Everything will end forever, we will disappear into a vanishing fog.
Modernity creeps through the landscape of our planet, a slowly encroaching beast that cares not whether anyone truly desires to accept the new way of life it offers. In the far reaches of the earth, high in the mountains, enshrouded in mist, tradition lives on, within people who understand and feel the motion and heartbeat of the planet. A carefully balanced ecosystem, man and the dirt beneath in a symbiotic relationship, each tending to each other as has been carefully achieved for millennia. These people that exist in good faith with their ecological benefactor have no interest in the curling tendrils of modernity, there is no need for it in this beautiful land, untouched by industrialization and the blood that so often comes with it. Yet it is always there, threatening, these esoteric reminders that this carefully crafted balance could soon slip away once that world that has been so long kept at arm’s length finds itself determined to cross the unseen barrier into this hidden world.
Taking place and entirely filmed within the Páramo de Sumapaz, a massive remote ecosystem within Colombia, director Augusto Sandino’s A Vanishing Fog is as distant from traditional cinema as it is distant from civilization, an exercise in minimalist and abstract visual storytelling. Evocative and beautiful landscapes and kineticism free of the heavy chains of dialogue and specific narrative, instead a film that tells all through its potent steeping in its culturalism and location, cinema at its most pure and faithful. With visual surrealism reminiscent of the great Alejandro Jodorowsky, the film follows young protagonist F, an almost mythical protector of the land he lives his quiet life upon. Spending his days facing the often harsh weather of his surroundings as he attempts to watch over the landscape as well as care for the declining health of his father, F is eroded by the many corners of his life all contradicting one another, quickly becoming an impossibility that he seems unable to overcome.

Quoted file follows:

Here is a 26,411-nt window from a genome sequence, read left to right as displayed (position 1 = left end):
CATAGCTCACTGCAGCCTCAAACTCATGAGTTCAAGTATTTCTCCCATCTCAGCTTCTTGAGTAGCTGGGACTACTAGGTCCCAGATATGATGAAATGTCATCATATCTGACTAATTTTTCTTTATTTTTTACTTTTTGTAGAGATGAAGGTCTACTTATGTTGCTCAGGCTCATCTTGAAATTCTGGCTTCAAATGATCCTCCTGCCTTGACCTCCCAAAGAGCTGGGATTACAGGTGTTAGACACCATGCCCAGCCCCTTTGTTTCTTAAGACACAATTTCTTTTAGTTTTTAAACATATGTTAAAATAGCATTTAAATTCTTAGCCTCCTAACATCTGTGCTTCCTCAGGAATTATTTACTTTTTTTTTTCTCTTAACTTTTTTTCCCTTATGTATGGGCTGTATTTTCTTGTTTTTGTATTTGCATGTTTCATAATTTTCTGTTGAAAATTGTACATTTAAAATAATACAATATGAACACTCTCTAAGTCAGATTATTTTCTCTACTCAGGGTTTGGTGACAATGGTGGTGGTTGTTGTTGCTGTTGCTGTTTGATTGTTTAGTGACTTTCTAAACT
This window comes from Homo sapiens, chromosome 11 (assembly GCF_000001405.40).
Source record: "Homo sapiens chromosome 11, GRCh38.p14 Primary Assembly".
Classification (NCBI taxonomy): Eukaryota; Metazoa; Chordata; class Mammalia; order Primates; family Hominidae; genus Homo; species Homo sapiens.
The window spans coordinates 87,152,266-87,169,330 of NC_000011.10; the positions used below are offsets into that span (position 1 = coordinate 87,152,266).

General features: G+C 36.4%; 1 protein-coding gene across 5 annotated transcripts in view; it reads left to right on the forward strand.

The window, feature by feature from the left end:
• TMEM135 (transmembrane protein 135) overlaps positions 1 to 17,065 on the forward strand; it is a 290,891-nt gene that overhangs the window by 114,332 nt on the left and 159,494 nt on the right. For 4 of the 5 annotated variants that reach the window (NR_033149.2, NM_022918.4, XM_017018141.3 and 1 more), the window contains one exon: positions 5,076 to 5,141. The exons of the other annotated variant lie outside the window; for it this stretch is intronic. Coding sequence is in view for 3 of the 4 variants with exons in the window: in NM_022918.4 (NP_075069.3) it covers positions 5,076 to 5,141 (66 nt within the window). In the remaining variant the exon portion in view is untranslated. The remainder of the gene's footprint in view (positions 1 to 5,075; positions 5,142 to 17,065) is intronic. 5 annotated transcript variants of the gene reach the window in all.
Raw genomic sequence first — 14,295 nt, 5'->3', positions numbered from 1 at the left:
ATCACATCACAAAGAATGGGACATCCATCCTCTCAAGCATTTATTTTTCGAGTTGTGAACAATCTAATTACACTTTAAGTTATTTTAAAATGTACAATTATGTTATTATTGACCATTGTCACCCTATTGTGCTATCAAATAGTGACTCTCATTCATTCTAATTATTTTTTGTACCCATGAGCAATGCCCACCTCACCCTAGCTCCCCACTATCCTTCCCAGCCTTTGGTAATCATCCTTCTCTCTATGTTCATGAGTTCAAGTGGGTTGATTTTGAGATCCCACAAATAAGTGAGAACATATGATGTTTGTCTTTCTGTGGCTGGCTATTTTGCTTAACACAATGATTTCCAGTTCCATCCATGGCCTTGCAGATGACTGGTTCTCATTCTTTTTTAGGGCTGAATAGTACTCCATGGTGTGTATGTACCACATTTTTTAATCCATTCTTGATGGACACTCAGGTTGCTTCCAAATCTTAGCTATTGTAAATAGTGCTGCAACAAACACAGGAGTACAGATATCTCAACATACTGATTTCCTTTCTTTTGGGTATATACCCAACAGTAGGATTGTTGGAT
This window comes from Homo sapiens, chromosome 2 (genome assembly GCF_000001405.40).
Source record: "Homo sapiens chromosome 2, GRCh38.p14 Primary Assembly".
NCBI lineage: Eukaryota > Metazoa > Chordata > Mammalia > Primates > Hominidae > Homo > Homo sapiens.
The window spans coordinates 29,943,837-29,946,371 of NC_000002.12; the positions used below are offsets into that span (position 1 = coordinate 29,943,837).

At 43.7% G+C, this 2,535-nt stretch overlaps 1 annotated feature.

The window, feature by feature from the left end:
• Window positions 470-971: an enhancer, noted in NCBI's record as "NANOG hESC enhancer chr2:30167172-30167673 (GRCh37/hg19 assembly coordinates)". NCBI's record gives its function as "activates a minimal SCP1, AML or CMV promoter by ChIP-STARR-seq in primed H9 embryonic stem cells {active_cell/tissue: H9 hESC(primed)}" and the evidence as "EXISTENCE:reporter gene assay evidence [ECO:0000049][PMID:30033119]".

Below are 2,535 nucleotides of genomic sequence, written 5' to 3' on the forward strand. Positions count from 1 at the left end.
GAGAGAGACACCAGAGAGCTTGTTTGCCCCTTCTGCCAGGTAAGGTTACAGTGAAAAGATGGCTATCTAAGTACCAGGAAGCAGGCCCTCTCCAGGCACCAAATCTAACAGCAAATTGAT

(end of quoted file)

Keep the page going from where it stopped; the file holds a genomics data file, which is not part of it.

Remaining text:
The surrounding world creeps ever closer, the threat of anxieties all too familiar constantly whispering through the night, the roar of a car engine or the droning hum of an escalator cutting through the peaceful quiet of the wilderness. F exists to protect the great country that surrounds him, a country that has experienced so much suffering at the hands of those tendrils of modernity finding their way through the lush landscapes and dense forests. The blood and death must not reach this final oasis of thriving beauty, but it is ever present in his mind, intersecting with the rolling hills and the stoic mountains, Jodorowsky’s acid dipped surrealism tuned into something peacefully melancholy.
Sandino’s deft and precise direction transforms A Vanishing Fog from the formless abstract into something pointed and profound, his personal voice cutting through the kaleidoscopic visuals to craft something that feels effortlessly meaningful. Without dialogue aside from a few lines spoken in a fictional language, most of the film’s points of specificity come from wisdom scrawled across the screen like notes on a page, thoughts that coincide with the simultaneously hopeful and sorrowful imagery. It is both a quiet and peaceful understanding that humanity shall return to the dirt from whence we came, that we are merely specks in a vast cosmos, but also a plea for love and empathy while we spend the time we have been granted. It’s remarkably affecting and evocative, and while the obfuscated, high concept storytelling angles occasionally fall into the realm of tedium, there are enough moments of wonderfully pure cinema here to craft a vivid and memorable experience.